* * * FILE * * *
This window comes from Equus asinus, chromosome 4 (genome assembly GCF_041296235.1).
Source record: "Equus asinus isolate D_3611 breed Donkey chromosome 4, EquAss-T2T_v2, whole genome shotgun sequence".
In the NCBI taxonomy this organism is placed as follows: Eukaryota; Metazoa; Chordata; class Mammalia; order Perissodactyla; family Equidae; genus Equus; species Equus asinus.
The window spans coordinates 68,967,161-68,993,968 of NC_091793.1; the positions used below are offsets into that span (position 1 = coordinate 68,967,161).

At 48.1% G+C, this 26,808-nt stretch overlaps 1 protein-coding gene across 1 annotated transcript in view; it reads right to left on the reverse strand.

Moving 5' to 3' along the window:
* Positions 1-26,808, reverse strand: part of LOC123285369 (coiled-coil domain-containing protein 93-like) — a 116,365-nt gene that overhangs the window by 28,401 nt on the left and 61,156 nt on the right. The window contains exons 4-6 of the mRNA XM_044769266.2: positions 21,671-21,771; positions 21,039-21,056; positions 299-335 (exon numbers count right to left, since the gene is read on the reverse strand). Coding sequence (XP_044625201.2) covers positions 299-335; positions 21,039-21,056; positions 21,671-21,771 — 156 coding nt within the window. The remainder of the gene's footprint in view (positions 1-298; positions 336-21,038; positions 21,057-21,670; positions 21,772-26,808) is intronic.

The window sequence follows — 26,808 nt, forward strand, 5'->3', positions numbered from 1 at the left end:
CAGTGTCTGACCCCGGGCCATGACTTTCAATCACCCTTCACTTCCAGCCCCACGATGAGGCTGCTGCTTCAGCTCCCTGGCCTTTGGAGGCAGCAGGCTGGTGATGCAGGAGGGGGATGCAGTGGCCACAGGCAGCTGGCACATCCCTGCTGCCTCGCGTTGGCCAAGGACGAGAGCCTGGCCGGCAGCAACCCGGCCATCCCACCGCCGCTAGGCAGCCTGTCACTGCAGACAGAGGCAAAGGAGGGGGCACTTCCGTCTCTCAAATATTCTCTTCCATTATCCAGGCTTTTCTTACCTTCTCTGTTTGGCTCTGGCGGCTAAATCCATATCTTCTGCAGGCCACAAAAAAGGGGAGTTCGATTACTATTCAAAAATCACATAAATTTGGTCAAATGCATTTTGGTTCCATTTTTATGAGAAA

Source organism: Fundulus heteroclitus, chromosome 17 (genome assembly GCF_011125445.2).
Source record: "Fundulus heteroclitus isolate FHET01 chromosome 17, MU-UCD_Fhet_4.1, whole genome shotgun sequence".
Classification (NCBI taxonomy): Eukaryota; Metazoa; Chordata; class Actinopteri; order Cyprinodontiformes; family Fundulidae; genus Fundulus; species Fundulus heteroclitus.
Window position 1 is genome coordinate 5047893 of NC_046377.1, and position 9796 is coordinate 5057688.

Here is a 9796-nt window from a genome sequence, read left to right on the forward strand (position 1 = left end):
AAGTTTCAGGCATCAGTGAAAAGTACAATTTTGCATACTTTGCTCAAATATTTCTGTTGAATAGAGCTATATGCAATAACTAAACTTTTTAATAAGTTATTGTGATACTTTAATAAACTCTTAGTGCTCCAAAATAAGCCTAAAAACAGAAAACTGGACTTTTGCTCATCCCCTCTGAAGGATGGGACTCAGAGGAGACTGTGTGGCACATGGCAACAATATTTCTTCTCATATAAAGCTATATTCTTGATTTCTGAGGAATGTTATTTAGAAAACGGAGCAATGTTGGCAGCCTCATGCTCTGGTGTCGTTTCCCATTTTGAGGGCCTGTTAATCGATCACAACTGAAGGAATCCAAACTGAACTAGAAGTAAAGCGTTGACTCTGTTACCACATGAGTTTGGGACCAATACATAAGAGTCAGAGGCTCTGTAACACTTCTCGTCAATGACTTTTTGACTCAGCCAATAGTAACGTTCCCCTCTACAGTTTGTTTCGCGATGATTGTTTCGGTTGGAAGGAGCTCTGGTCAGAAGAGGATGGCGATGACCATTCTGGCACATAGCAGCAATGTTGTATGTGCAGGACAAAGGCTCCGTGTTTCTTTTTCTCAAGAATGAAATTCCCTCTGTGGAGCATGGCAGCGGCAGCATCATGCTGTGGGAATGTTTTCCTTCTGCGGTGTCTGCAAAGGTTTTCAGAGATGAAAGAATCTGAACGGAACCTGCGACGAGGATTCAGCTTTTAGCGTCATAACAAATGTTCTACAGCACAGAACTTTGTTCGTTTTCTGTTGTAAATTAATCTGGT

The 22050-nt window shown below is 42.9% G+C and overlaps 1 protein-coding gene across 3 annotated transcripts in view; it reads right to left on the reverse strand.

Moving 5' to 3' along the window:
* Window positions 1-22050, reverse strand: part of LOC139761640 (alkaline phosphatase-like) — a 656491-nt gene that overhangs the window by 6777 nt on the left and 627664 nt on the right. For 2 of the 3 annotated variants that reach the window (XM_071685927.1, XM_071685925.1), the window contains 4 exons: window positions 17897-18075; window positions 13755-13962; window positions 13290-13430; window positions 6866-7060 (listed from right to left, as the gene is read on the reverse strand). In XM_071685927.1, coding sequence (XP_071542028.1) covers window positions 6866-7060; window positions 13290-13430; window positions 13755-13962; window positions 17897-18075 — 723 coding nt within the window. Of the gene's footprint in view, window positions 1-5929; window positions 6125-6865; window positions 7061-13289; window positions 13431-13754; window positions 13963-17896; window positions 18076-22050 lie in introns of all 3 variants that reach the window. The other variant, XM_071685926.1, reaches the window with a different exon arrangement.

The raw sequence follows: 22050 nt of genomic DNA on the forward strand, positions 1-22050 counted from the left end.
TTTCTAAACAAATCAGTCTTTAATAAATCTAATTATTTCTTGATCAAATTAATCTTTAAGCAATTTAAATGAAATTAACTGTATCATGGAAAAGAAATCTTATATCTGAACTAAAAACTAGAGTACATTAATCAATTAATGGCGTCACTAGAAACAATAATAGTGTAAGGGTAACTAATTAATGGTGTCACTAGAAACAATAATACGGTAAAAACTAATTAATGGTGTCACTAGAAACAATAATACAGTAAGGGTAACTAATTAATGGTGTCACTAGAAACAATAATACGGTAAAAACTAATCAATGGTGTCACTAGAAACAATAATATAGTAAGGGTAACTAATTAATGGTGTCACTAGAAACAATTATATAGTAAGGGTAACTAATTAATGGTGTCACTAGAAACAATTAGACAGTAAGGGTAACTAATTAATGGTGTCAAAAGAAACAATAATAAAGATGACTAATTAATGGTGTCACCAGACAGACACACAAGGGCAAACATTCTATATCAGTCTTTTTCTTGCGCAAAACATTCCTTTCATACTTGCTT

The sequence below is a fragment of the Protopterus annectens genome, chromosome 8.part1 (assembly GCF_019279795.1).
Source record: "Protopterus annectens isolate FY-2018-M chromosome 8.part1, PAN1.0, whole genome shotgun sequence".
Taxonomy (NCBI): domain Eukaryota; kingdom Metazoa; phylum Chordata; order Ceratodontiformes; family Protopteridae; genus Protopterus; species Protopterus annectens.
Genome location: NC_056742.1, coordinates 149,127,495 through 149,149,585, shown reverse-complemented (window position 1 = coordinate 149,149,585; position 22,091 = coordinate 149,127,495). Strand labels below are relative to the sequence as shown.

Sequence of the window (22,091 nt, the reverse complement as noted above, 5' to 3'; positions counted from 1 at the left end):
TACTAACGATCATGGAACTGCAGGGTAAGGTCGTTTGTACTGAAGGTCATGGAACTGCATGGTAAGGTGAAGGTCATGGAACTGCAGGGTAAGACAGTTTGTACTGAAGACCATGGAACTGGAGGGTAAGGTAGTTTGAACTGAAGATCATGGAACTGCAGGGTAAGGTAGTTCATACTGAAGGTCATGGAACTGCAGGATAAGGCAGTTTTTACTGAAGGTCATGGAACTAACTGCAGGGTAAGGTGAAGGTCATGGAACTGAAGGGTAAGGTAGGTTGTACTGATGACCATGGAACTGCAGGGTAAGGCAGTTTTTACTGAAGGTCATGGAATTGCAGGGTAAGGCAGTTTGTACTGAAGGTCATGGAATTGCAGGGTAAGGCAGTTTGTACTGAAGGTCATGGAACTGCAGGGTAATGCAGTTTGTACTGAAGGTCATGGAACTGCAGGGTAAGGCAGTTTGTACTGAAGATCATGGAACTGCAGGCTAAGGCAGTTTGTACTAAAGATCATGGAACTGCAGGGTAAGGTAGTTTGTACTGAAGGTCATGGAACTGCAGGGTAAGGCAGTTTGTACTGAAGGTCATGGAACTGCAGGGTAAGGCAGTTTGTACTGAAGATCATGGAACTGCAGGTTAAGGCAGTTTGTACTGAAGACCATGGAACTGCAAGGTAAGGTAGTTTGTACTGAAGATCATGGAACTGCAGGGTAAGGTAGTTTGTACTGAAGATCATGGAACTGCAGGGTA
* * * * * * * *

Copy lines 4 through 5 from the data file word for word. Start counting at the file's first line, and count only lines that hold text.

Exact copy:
The window spans coordinates 68,967,161-68,993,968 of NC_091793.1; the positions used below are offsets into that span (position 1 = coordinate 68,967,161).

At 48.1% G+C, this 26,808-nt stretch overlaps 1 protein-coding gene across 1 annotated transcript in view; it reads right to left on the reverse strand.